Love In The Time Of Cholera

Love In The Time Of Cholera


Reviewed by: Chris

Love In The Time of Cholera is a very ambitious film. Sadly, its reach doesn’t quite meet its stretch. But there are very good reasons why you should watch it anyway. Experiencing everything conjured up by the work of Nobel Prize-winning writer García Márquez in the book it was based on, possibly isn’t one of them.

Some things don’t translate easily to film. The degree to which you enjoy them might depend on your power to dream, and your willingness to paper over the cracks.

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Think back, for a moment, to when you first fell for someone. That heady feeling. Your heart is beating faster. Your mouth is dry as they approach. Your whole being concentrated in a single aim. A single passion. The world seems a wonderful place. There are no problems that cannot be surmounted. For some, falling in love is like suspending disbelief. Can that act of faith last a lifetime? Or do we put the book down if love goes wrong?

Put yourself in Colombia. The time is the late 19th Century. Our hero is young and enamoured. But what would you do? You are unquestionably in love. You are 100 per cent certain your lover is in love with you. But then – hell’s bells! - they reject you!

This is another film from the award-winning pen of Ronald Harwood (The Diving Bell And The Butterfly, Oliver Twist, The Pianist) but I wonder what people will make of his adaptation. The main difficulty is the premise and having a single actor play the lead, from youth to elderly Romeo. Florentino falls in love with Fermina. When she rejects him for a wealthier suitor, he waits more than 50 years for her husband to die. During this time, he assuages his pain in the arms of some 600 women. Unlike Casanova though, we do actually still feel sorry for him. He remained faithful at heart. But although Javier Bardem’s marvelously expressive acting gains our sympathy, the special effects to enable him to age so much strain belief a bit more. You really do have to throw yourself into the romance of it!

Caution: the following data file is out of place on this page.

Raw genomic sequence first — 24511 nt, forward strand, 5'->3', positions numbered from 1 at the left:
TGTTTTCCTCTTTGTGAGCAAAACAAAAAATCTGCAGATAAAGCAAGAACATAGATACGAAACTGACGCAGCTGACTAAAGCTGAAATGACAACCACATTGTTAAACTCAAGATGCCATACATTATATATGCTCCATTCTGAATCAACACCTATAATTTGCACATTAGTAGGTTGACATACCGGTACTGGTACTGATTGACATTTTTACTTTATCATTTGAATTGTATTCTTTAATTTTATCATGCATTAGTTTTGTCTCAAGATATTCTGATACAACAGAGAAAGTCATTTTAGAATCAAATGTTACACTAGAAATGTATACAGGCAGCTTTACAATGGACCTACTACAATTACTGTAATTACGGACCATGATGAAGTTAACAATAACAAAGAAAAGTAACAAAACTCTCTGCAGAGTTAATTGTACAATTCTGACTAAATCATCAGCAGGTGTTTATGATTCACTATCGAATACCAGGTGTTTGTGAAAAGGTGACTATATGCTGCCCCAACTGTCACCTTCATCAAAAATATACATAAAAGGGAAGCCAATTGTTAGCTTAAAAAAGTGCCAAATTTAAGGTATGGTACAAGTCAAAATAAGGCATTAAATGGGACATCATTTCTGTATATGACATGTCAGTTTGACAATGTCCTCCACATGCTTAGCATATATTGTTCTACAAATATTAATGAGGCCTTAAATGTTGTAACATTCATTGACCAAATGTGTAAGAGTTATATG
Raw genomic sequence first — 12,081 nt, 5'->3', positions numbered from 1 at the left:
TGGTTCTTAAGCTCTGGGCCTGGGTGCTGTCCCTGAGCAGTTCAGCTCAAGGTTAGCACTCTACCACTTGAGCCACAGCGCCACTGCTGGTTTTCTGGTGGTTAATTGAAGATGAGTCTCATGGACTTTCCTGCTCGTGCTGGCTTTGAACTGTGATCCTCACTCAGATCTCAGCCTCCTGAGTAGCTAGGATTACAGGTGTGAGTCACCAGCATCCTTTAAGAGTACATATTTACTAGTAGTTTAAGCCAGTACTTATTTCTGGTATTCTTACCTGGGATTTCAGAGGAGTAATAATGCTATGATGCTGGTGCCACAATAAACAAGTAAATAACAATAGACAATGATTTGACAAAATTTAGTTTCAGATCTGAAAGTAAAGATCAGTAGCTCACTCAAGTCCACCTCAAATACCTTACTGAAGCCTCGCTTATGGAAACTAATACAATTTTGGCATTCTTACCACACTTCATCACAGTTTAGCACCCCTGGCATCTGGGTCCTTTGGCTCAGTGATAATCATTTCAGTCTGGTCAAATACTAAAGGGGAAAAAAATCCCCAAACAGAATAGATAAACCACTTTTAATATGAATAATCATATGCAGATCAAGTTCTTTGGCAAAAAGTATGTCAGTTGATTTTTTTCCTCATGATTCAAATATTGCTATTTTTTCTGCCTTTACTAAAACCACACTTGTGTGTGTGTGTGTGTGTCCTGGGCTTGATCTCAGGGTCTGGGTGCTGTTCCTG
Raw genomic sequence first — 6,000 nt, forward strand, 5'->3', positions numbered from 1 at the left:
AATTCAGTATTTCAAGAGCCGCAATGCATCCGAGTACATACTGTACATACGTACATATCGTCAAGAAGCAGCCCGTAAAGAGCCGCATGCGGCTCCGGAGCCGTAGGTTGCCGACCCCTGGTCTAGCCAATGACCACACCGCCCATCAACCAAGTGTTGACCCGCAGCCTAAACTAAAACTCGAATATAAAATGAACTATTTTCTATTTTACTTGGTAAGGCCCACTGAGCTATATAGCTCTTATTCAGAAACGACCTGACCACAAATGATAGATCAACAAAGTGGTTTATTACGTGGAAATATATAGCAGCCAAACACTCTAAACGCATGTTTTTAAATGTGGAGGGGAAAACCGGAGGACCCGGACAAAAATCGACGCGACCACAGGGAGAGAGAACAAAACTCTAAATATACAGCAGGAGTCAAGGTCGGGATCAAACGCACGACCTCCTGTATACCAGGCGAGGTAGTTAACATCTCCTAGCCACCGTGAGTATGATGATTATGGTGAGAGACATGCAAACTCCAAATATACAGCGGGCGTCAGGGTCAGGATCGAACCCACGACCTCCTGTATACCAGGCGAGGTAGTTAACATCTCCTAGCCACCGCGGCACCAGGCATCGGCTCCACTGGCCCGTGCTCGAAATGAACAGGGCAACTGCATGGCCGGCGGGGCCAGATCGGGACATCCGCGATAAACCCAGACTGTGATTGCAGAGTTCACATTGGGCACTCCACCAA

The book has some subtleties that aren’t obvious unless pointed out. We can deduce that lovesickness is meant as a physical disease, as is cholera. (The good doctor whom Fermina marries is an expert on the latter.) But I wasn’t aware of the pun in Spanish where ‘cólera’ can also mean human rage and ire. The social strife that forms a backdrop to the story also makes sense of this, as cholera the disease seems fairly insignificant.

The film contains passionate and enduring love, and Oscar-worthy songs written especially for the film by Colombian-born Shakira. As is often the case with Gabriel García Márquez stories, the characters are very intense, and with epic tales to tell. And how many films do we see shot in the beautiful, lush but strife-riven Colombia? I loved every minute of Love In The Time Of Cholera. Flawed as it is, I found the film bold and colourful. Its themes and the dilemmas faced by Fermina are played with sincerity. She gets her cake only after eating it in the form of an aristocratic marriage to a devoted husband. Then gets another devoted husband. Of course, you may say that having 600 women and still getting the girl of your dreams is just male wish-fulfilment...

Reviewed on: 10 Feb 2008
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The story of a man whose life and relationships are dominated throughout his life by his love for the one who got away.
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Val Kermode *

Director: Mike Newell

Writer: Ronald Harwood, based on the book by Gabriel García Márquez

Starring: Javier Bardem, Benjamin Bratt, Gina Bernard Forbes, Giovanna Mezzogiorno, Marcela Mar

Year: 2007

Runtime: 139 minutes

BBFC: 15 - Age Restricted

Country: US


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